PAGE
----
A researcher found populations of the Aedes aegypti in Washington, D.C.
That's farther north than maps typically place the Zika-spreading mosquito
In fall 2012, mosquito biologist Andy Lima received a call from an old college friend desperate for help. His Washington apartment had become infested. Could Lima come over?
“All my friends know I’m the bug guy,” said Lima, whose passion for entomology is evident in his YouTube channel, “EntoGeek.” (His 2009 live rendition of “Six Legs Don’t Stand a Chance” at the Virginia Mosquito Control Association is particularly moving.)
Lima gathered his materials and set out for his friend’s apartment on Capitol Hill, where he fully expected to meet with Asian tiger mosquitoes, or Aedes albopictus, a common mosquito in the Washington area.
But what Lima discovered was a mosquito species that had no business being in the nation’s capital, one that could have ramifications for the spread of the Zika virus.
When he cupped one of the bugs in his hands, he noticed it didn’t have the characteristic albopictus white stripe down its back. Instead, the stripes were in a violin shape.
That’s the telltale sign of Aedes aegypti, the tropical bug responsible for spreading diseases like yellow fever, dengue fever, chikungunya – and Zika virus.
But this was Washington, D.C., in October. Even in the summer, the Centers for Disease Control and Prevention’s own map of mosquito distribution shows aegypti don’t tend to be found much farther north than a southern sliver of Tennessee.
“I thought, ‘This can’t be right,’ ” Lima said.
‘Who knows where else it is?’
The entomologist, who works in pest control, figured it was a fluke; perhaps mosquito eggs stuck to an object that had been brought in from a tropical area with a lot of aegypti.
But then Lima found aegypti bugs and larvae in several more locations: a fountain that had stopped flowing in his friend’s backyard, and a birdbath and trash can about a block away.
As winter arrived, Lima figured that would be the end of this mysterious collection of aegypti mosquitoes. But, still curious, he returned to the area a year later and found more aegypti. Then he found them again in 2013, 2014 and 2015.
Were the mosquitoes dying each winter – as one would expect with a tropical bug – and a new batch arriving from tropical climates each year? Or was it all the same family of bugs that had somehow managed to survive a Washington winter?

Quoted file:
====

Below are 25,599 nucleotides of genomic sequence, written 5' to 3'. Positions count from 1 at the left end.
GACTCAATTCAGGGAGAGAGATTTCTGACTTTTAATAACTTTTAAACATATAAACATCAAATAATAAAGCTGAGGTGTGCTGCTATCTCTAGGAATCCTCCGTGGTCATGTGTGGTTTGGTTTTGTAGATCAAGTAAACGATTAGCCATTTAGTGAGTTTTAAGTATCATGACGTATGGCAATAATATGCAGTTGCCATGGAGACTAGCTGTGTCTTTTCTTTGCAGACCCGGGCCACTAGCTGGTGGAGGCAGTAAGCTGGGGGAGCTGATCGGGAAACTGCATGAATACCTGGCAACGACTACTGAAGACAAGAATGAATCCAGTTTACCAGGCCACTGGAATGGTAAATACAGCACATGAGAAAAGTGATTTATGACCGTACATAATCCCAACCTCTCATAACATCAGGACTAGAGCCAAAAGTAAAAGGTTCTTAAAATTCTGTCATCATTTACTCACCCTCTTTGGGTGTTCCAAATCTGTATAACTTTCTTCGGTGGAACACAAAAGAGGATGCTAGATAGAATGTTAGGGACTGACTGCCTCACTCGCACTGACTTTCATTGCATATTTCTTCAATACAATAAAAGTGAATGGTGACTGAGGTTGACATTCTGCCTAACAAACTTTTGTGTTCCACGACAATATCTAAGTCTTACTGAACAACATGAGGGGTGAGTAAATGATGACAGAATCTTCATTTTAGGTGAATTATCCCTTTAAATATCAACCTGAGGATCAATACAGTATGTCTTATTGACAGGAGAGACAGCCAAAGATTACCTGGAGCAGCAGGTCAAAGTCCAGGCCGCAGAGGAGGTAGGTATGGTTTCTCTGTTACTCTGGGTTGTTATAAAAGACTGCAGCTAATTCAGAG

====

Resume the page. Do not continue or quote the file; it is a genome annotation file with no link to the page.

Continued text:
Lima couldn’t answer that question on his own, so he sought out David Severson at the University of Notre Dame, whose lab specializes in mosquito genetics.
Severson found that Lima’s collection of mosquitoes shared the same genes. This indicated the bugs were surviving the winter and breeding, perhaps by going to underground areas, like Metro subway stations.
“I was really blown away,” said Severson, a professor of mosquito genetics and genomics at Notre Dame.
Lima and Severson published their findings in the American Journal of Tropical Medicine and Hygiene in 2015.
“If I had just told people that these mosquitoes had overwintered in Washington, D.C., they wouldn’t believe me,” Severson said.
“Those mosquitoes shouldn’t have been there.”
Marcus Williams, a spokesman for the Washington Department of Health said measures are being looked at to include testing for the Zika virus in mosquitoes.
Lima said his discovery raises the question of whether other Northern U.S. cities could have populations of aegypti.
“It’s really weird that it’s here, so who knows where else it is?” he said.
What we don’t know about mosquitoes
Aegypti mosquitoes are the primary vehicle – or vector, in scientific parlance – for spreading Zika, the virus that has been associated with the neurological birth defect microcephaly, and with Guillain-Barre syndrome.
Severson said his study is yet more evidence of how resilient these mosquitoes are; but even so, he said he doesn’t think the bugs Lima found will likely spread Zika in a significant way.
“They’re a very small population and very isolated, and they’re not going to take over Washington, D.C.,” he said.
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Scott Weaver, scientific director of the Galveston National Laboratory, agreed.
But he said what he does find disturbing is that even in the Southern United States, where aegypti thrive, public health authorities don’t know much about where they are and where they aren’t.
“Unless there is a well-funded mosquito control program present, we have very few data on the presence or absence of these vectors,” he wrote in an email to CNN.
“The maps are incomplete,” added Dr. Stephen Waterman, director of the dengue branch at the CDC. “There aren’t enough mosquito control agencies in the United States doing thorough and comprehensive surveillance, so the maps have holes.”
Holes, he said, aren’t good when you’re trying to track down and kill an incredibly resilient – and incredibly harmful – type of mosquito.